Blog Post

Feral Cities

What happens in a city where the rule of law and public health fall apart, but capitalism and technology do not? It's a different kind of post-apocalyptic town -- Los Angeles without the Blade Runners, or maybe just present-day Johannesburg. Here's an article from the Naval War College Review from a couple years back that sketches the map of such a city. All the problems of a megacity and none of the fun, it sounds like. Many salient bits:

The putative "feral city” is (or would be) a metropolis with a population of more than a million people in a state the government of which has lost the ability to maintain the rule of law within the city's boundaries yet remains a functioning actor in the greater international system.

In a feral city social services are all but nonexistent, and the vast majority of the city's occupants have no access to even the most basic health or security assistance. There is no social safety net. Human security is for the most part a matter of individual initiative. Yet a feral city does not descend into complete, random chaos. Some elements, be they criminals, armed resistance groups, clans, tribes, or neighborhood associations, exert various degrees of control over portions of the city. Intercity, city-state, and even international commercial transactions occur, but corruption, avarice, and violence are their hallmarks. A feral city experiences massive levels of disease and creates enough pollution to qualify as an international environmental disaster zone. Most feral cities would suffer from massive urban hypertrophy, covering vast expanses of land. The city's structures range from once-great buildings symbolic of state power to the meanest shantytowns and slums. Yet even under these conditions, these cities continue to grow, and the majority of occupants do not voluntarily leave.

Feral cities would exert an almost magnetic influence on terrorist organizations. Such megalopolises will provide exceptionally safe havens for armed resistance groups, especially those having cultural affinity with at least one sizable segment of the city's population. The efficacy and portability of the most modern computing and communication systems allow the activities of a worldwide terrorist, criminal, or predatory and corrupt commercial network to be coordinated and directed with equipment easily obtained on the open market and packed into a minivan. The vast size of a feral city, with its buildings, other structures, and subterranean spaces, would offer nearly perfect protection from overhead sensors, whether satellites or unmanned aerial vehicles. The city's population represents for such entities a ready source of recruits and a built-in intelligence network. Collecting human intelligence against them in this environment is likely to be a daunting task. Should the city contain airport or seaport facilities, such an organization would be able to import and export a variety of items. The feral city environment will actually make it easier for an armed resistance group that does not already have connections with criminal organizations to make them. The linkage between such groups, once thought to be rather unlikely, is now so commonplace as to elicit no comment.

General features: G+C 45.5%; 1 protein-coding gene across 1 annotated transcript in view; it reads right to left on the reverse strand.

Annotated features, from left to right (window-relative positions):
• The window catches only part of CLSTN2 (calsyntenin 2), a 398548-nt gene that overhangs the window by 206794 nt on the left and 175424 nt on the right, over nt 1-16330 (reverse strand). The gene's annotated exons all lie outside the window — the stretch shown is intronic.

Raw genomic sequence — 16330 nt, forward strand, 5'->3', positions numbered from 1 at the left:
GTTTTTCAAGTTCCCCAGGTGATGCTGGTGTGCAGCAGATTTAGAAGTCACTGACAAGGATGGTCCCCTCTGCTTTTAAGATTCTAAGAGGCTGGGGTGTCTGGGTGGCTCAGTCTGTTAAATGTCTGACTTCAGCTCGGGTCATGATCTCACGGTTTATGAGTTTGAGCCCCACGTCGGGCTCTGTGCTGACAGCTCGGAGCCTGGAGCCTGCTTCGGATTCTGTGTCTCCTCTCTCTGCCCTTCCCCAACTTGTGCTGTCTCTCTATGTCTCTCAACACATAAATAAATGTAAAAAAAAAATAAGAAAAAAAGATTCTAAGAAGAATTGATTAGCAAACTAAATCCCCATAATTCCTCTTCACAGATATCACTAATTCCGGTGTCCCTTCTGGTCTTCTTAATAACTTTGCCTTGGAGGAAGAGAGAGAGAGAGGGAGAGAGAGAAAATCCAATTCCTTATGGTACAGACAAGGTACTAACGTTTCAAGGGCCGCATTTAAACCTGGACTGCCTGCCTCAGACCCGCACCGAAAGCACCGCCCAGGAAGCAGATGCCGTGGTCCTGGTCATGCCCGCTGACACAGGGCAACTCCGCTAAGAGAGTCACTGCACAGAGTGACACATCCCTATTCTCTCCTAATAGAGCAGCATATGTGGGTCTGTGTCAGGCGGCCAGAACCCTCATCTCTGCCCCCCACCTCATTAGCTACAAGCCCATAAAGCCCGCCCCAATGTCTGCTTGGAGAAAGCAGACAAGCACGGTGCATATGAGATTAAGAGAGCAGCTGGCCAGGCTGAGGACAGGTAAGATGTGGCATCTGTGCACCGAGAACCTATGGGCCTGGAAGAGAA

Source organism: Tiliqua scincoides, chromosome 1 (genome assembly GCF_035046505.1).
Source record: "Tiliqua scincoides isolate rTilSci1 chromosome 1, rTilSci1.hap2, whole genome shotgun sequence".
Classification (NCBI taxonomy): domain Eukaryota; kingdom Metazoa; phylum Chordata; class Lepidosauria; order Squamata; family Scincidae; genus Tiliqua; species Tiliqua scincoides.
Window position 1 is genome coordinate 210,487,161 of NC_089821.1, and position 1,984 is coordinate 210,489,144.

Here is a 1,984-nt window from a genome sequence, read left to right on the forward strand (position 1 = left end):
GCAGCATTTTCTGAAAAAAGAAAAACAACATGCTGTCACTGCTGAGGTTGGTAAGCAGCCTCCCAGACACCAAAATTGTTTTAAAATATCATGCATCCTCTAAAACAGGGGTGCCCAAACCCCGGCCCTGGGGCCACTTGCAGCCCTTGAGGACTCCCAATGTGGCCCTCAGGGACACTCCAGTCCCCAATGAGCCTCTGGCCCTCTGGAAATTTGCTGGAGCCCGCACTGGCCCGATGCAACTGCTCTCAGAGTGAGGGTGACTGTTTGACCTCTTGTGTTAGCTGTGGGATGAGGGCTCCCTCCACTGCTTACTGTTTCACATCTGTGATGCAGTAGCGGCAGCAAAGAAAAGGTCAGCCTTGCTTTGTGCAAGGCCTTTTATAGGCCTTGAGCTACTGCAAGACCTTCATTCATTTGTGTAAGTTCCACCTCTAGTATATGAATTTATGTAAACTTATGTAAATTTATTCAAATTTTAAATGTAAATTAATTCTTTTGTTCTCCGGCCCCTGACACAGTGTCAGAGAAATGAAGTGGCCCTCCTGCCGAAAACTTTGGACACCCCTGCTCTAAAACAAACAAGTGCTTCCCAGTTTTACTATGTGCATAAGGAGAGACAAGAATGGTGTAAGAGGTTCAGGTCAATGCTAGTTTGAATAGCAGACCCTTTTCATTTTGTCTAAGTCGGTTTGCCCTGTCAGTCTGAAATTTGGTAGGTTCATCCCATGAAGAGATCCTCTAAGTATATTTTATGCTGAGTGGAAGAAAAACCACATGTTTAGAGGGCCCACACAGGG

...[snips]...

[W]here the police forces of the state have sometimes opted not to enforce the rule of law in certain urban localities, in a feral city these forces will not be able to do so.


The author, Richard Norton, is a professor of national security affairs at the Naval War College, according to his bio. He goes on to say that feral cities would become environmentally toxic, transnational threats both militarily and medically. Los Angeles is still in the green, says Norton, but Mexico City's yellow and Jo'burg is well into the red.

Thanks to Warren Ellis, again, for this one. Wish I was as smart as him. Unrelated to this site's portfolio, you might dig Warren's ongoing comic series Planetary. He's a damn good comic book writer.

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